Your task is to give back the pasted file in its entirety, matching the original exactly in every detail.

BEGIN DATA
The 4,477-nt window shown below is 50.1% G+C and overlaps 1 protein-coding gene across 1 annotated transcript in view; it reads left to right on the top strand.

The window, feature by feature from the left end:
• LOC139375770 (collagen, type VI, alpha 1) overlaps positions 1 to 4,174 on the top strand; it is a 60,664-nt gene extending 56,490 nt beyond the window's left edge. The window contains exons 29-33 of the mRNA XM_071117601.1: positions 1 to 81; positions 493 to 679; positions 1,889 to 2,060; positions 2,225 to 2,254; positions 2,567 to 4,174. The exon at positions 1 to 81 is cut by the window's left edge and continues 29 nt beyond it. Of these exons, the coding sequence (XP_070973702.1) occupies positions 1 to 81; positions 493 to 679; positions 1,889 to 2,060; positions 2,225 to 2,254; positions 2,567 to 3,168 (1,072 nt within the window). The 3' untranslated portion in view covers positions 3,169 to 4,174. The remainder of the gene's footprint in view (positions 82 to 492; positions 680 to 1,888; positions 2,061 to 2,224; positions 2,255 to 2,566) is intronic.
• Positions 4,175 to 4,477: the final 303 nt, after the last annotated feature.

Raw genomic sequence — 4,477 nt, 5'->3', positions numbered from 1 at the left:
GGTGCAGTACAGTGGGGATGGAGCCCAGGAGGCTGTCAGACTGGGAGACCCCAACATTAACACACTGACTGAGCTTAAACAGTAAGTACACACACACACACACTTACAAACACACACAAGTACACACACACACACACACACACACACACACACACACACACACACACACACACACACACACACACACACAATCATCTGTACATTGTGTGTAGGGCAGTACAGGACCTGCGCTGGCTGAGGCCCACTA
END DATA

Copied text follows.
The 4,477-nt window shown below is 50.1% G+C and overlaps 1 protein-coding gene across 1 annotated transcript in view; it reads left to right on the top strand.

The window, feature by feature from the left end:
• LOC139375770 (collagen, type VI, alpha 1) overlaps positions 1 to 4,174 on the top strand; it is a 60,664-nt gene extending 56,490 nt beyond the window's left edge. The window contains exons 29-33 of the mRNA XM_071117601.1: positions 1 to 81; positions 493 to 679; positions 1,889 to 2,060; positions 2,225 to 2,254; positions 2,567 to 4,174. The exon at positions 1 to 81 is cut by the window's left edge and continues 29 nt beyond it. Of these exons, the coding sequence (XP_070973702.1) occupies positions 1 to 81; positions 493 to 679; positions 1,889 to 2,060; positions 2,225 to 2,254; positions 2,567 to 3,168 (1,072 nt within the window). The 3' untranslated portion in view covers positions 3,169 to 4,174. The remainder of the gene's footprint in view (positions 82 to 492; positions 680 to 1,888; positions 2,061 to 2,224; positions 2,255 to 2,566) is intronic.
• Positions 4,175 to 4,477: the final 303 nt, after the last annotated feature.

Raw genomic sequence — 4,477 nt, 5'->3', positions numbered from 1 at the left:
GGTGCAGTACAGTGGGGATGGAGCCCAGGAGGCTGTCAGACTGGGAGACCCCAACATTAACACACTGACTGAGCTTAAACAGTAAGTACACACACACACACACTTACAAACACACACAAGTACACACACACACACACACACACACACACACACACACACACACACACACACACACACACACACACACACAATCATCTGTACATTGTGTGTAGGGCAGTACAGGACCTGCGCTGGCTGAGGCCCACTA